WWII American Army Medic Desmond T. Doss, who served during the Battle of Okinawa, refuses to kill people, and becomes the first man in American history to receive the Medal of Honor without firing a shot.
The adventures of Gustave H, a legendary concierge at a famous hotel from the fictional Republic of Zubrowka between the first and second World Wars, and Zero Moustafa, the lobby boy who becomes his most trusted friend.
F. Murray Abraham,
Aspiring actress serves lattes to movie stars in between auditions and jazz musician Sebastian scrapes by playing cocktail-party gigs in dingy bars. But as success mounts, they are faced with decisions that fray the fragile fabric of their love affair, and the dreams they worked so hard to maintain in each other threaten to rip them apart. Written by
The crew had a limited time window of 30 minutes (director of photography Linus Sandgren said it was exactly between 7.20 - 7.50 pm) within two days to film the magic hour dusky purple twilight Hollywood Hills dance sequence. According to Damien Chazelle, Emma Stone and Ryan Gosling managed five takes in two days, where after each take, they would go back to the starting point with the assistants wiping their sweat before starting the dance routine again. The fourth take is the one used in the final film. See more »
At the very beginning of the movie, when Mia is leaving work to go to the audition, she bumps into a customer who spills a cup of coffee on her white shirt. You can clearly see that when she leaves the audition, the big coffee stain on her shirt is very different from before (when she was leaving work). See more »
And here's to the fools who dream / Crazy as they may seem. / Here's to the hearts that break. / Here's to the mess we make.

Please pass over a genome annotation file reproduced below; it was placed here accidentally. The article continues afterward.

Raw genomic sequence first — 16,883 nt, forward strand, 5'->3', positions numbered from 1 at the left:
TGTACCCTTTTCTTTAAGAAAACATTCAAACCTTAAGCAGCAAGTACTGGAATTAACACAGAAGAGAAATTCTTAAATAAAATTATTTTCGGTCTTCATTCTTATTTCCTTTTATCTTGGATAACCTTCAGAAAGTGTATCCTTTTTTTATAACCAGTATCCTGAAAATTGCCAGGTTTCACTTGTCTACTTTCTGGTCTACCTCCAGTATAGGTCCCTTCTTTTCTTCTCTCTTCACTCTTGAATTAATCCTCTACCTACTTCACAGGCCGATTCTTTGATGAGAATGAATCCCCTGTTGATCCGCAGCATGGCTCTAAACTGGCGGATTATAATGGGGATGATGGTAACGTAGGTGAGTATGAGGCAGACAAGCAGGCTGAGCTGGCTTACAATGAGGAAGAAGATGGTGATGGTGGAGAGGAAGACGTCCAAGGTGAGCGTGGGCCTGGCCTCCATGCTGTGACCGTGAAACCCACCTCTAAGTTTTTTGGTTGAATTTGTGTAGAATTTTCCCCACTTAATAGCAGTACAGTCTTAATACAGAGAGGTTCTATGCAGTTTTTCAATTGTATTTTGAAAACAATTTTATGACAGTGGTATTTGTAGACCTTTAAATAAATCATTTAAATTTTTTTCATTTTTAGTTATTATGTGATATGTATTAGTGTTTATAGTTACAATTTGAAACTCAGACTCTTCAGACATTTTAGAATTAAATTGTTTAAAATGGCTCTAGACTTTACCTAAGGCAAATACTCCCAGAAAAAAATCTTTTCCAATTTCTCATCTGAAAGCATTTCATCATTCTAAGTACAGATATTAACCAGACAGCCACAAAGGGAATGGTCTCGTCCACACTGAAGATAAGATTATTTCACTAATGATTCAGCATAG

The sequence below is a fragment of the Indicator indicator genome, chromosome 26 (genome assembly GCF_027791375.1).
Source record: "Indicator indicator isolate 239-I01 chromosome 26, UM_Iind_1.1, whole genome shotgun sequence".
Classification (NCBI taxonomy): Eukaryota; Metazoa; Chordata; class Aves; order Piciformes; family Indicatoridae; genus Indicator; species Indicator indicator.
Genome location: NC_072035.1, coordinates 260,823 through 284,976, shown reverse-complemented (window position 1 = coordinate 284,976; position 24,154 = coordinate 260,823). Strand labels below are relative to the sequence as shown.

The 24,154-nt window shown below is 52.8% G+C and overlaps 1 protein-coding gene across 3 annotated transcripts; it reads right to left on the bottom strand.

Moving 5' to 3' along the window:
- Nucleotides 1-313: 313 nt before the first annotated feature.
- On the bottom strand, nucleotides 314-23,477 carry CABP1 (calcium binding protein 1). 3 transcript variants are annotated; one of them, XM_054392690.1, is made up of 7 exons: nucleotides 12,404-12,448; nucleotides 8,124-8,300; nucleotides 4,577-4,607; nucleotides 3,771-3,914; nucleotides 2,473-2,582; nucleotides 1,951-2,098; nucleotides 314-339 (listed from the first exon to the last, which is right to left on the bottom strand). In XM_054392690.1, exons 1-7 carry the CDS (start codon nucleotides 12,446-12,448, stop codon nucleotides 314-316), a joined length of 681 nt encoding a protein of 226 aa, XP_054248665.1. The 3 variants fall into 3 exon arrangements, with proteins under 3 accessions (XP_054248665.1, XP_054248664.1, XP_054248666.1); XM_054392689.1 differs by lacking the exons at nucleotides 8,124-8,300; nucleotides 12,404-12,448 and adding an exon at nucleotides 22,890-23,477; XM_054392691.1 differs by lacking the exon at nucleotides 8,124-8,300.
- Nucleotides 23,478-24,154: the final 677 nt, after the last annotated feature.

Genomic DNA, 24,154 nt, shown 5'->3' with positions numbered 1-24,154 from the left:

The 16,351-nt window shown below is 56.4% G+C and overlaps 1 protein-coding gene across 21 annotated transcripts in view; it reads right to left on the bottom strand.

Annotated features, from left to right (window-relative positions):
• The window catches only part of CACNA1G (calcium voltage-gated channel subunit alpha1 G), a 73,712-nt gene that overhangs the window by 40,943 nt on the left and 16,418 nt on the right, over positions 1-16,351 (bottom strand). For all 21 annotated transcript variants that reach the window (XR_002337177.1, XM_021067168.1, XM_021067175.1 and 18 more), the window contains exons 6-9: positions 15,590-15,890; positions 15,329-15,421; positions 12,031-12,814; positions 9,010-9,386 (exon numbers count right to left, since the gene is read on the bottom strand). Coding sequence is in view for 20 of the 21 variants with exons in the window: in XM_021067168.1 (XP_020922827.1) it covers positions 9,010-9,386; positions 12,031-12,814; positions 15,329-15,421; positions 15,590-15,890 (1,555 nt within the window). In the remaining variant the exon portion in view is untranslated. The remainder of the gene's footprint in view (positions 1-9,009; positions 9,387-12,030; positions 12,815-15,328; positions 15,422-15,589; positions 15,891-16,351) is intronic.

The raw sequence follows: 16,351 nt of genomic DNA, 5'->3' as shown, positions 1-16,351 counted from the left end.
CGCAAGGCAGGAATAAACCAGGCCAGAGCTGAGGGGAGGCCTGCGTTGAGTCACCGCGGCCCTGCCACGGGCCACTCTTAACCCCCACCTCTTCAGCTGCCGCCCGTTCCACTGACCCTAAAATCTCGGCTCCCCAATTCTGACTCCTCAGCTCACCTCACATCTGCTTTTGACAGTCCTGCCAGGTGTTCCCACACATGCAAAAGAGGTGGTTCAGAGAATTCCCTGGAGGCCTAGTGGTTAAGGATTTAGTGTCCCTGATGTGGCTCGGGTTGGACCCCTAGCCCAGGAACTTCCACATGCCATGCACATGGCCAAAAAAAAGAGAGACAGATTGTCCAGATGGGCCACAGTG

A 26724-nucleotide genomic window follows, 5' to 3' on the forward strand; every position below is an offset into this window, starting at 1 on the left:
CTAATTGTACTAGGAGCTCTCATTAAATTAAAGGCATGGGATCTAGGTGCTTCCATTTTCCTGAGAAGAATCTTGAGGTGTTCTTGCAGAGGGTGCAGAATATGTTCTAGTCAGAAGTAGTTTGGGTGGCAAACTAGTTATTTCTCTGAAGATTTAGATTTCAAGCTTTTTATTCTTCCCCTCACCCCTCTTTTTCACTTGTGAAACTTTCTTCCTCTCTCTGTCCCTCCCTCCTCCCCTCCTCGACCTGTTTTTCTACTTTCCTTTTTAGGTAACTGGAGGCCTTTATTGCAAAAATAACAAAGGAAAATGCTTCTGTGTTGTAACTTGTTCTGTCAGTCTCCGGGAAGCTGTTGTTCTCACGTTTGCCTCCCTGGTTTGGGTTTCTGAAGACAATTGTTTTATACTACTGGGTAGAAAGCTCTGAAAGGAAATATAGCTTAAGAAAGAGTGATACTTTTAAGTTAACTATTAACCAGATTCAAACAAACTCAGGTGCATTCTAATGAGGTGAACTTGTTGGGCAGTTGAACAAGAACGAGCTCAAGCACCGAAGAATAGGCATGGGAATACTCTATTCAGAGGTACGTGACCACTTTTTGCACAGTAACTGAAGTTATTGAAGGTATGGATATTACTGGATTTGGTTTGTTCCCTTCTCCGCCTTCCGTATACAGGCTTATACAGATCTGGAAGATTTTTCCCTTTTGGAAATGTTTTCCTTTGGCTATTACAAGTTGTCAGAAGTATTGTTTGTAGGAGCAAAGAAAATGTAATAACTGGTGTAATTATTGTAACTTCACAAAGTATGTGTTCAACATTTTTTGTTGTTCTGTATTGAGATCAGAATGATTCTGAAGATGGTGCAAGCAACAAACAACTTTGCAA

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The Summit Entertainment logo has an old-time variant where it looks like a matte painting of a mountain in a box and the word "Summit" above it. See more »
Writer/Director Damien Chazelle, who already had a nice career going for him, explodes into the Bigtime with this delightful, mesmerizing, and completely unexpected ode to Tinseltown.
The opening sequence (satirized on the Golden Globes) really does not do the rest of the film justice. It is as if the cast from the FAME remake grew up, had children of their own, and then those children hijacked the Santa Monica freeway to do a 10 minute flash-mob dance sequence.
From that point on, the film is hypnotic.
We segue to a love story as pure as anything since the great dramas of the 1940s. If the film had been in B&W, you would almost have expected to see Bette Davis in a 3-hankie tear jerker.
Except for the musical interludes, of course, which are pitch perfect and totally wonderful.
Gosling is surprising as a leading man expected to do song and dance, but he delivers the goods.
Stone, who was supposed to be "the next big thing" after Easy A (2010), steals the film and possibly the hearts of the audience as well. The awards should flow like water, and she will deserve every one.
As I said, deep in the DNA this is an ode to Hollywood. The film industry has always had issues with endings -- back in the day they would film several different endings per picture -- and then decide at the last minute which to use. Here Chazelle pays homage to that by giving us an alternate ending, along with the "real" ending, along with a closing sequence designed to remind everyone that nothing in Hollywood is actually real, but everything still can be really fun.
Destined to be a classic. Recommended.
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